The prevailing worldview before modern materialism was often – although not always – animistic. We must be careful how we think of animism however, as several generations of scholars nurtured an invented sense of the word which – while it may have made sense to them, seated in the comfort of their armchairs – fails to match up with the beliefs and worldviews of the traditional societies they were deeming to be animistic. All is not lost, however, as Graham Harvey's book, called Animism (Harvey 2005) provides a much more nuanced perspective.
In his subsequent book, Food, Sex and Strangers: Understanding religion as everyday life Harvey summarises animism as not simply 'things have a life of their own' but more as the 'continual re-establishment of the world' (Harvey 2013: 138; see also 139–40; 148). In my opinion, such notions of animism blur indistinguishably into Taoist ideas of 'everything is flow' and pre-Socratic Greek beliefs – especially as expressed by Heraclitus – that 'all is change'.
Animistic religions are not 'belief in spirits', nor projecting human ways of thinking onto non-human creatures, nor attributing sentience to inanimate objects. Well, they are sometimes a little bit of some of these. But as non-Western religions are principally about doing rather then believing, then animism is mostly about honouring 'other-than-human-persons'. Rather than labour a lengthy summary of how Harvey considers animism should be regarded, I will leave this to examples later in this article and move on to another broad topic.
Who am I?
If animism is best thought as recognising a diversity of other-than-human-persons, we need too to think carefully about what it is to be a person – human or otherwise – in pre-modern societies.
Only in the modern Western world is there a strong sense of a person being a clearly-defined, seemingly autonomous individual. In non-Western cultures the sense of self has much less well defined boundaries. A such cultures person exists within all sorts of duties to the family or lineage, often including honouring the opinions of older relatives which are now alien to the large majority of modern Western people. Individual achievement – so much as it is recognised – is entirely subservient to recognition of the collective effort behind the seemingly individual accomplishment. Above all, personal decisions are made within worldviews where honour and duty are far more restrictive than in modern Western society.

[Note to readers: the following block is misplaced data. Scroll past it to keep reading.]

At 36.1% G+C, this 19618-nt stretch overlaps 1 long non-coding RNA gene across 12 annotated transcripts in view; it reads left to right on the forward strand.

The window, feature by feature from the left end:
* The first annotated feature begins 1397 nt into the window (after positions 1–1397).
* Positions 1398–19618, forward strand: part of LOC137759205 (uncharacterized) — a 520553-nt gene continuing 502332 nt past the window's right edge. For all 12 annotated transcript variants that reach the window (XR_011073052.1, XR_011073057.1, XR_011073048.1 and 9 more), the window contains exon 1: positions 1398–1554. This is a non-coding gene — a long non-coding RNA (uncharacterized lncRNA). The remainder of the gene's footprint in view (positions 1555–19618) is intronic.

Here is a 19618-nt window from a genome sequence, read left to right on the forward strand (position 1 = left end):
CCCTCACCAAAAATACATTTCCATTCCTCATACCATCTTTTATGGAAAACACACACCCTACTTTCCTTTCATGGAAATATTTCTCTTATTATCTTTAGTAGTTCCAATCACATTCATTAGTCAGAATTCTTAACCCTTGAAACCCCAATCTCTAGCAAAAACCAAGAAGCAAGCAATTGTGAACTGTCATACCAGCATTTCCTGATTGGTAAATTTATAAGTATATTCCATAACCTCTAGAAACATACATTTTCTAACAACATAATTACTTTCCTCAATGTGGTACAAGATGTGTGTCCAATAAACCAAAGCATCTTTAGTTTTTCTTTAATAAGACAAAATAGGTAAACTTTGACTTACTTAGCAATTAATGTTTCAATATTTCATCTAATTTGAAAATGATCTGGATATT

I will come back to this somewhat diffuse sense of 'self' when I discuss souls. But first I want to look more specifically at something which is seemingly all-but-indistinguishable from the modern sense of self – our consciousness.
The illusion of consciousness
Western society accepts as 'natural' a distinction between mind and body. We are comfortable talking about our 'consciousness' as if it has a largely independent existence from our bodies. This is pure bunkum. That consciousness is thought to exist in our brains, and is thus somehow separate from the rest of our flesh and bone.
But our brains only exist as independent entities after the anatomist's knife has cut through a substantial swathe of nerves at the top of the spinal column. Prior to that post-mortem dissection our brains are simply the 'terminus' of nerves which extend into every organ and every extremity of our bodies. Some of those organs, notably the stomach and heart, have extensive 'thinking' and memory capabilities. For example there are more neurons in a human heart than in the brain of a domestic cat.
The linguists and philosophers George Lakoff and Mark Johnson published a dense tome back in 1999 called The Embodied Mind (Lakoff and Johnson 1999)which draws together previous research by various neuroscientists with their own specialist understanding (which includes how the metaphors underpinning the meaning of words are largely derived from bodily interaction with the world).
Lakoff and Johnson's work is only a small part of major research into human consciousness over the last three or more decades. What these 'consciousness studies' reveal is quite profound. The sense that we 'have' a consciousness or that 'we are conscious' is an illusion (arguably a very necessary illusion) caused by how we think we think. It is a secular continuation of medieval – and much earlier – notions of souls.
For me, consciousness is like God in that neither exist– but imagining that they do is very convenient (see Danser 2005: Ch.11.) I have also discussed some aspects of consciousness, principally those to do with perception and memory in Creating the Paranormal (Trubshaw 2012c).
No supernatual. No Otherworld.